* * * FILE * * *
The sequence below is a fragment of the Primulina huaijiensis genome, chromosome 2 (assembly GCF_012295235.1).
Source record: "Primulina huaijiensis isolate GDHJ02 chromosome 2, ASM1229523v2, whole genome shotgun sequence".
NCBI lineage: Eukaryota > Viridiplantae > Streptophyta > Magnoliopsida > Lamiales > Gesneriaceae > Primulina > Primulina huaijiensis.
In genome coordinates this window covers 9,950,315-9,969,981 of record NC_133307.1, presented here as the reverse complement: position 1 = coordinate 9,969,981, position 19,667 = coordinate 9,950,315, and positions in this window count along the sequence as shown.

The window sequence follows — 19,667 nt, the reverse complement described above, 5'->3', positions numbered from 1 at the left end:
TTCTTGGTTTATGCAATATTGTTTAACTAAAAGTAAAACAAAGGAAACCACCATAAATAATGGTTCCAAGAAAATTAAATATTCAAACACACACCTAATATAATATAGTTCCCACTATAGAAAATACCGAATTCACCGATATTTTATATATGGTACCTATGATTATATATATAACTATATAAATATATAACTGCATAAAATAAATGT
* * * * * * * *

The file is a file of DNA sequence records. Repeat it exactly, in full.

The sequence below is a fragment of the Primulina huaijiensis genome, chromosome 2 (assembly GCF_012295235.1).
Source record: "Primulina huaijiensis isolate GDHJ02 chromosome 2, ASM1229523v2, whole genome shotgun sequence".
NCBI lineage: Eukaryota > Viridiplantae > Streptophyta > Magnoliopsida > Lamiales > Gesneriaceae > Primulina > Primulina huaijiensis.
In genome coordinates this window covers 9,950,315-9,969,981 of record NC_133307.1, presented here as the reverse complement: position 1 = coordinate 9,969,981, position 19,667 = coordinate 9,950,315, and positions in this window count along the sequence as shown.

The window sequence follows — 19,667 nt, the reverse complement described above, 5'->3', positions numbered from 1 at the left end:
TTCTTGGTTTATGCAATATTGTTTAACTAAAAGTAAAACAAAGGAAACCACCATAAATAATGGTTCCAAGAAAATTAAATATTCAAACACACACCTAATATAATATAGTTCCCACTATAGAAAATACCGAATTCACCGATATTTTATATATGGTACCTATGATTATATATATAACTATATAAATATATAACTGCATAAAATAAATGT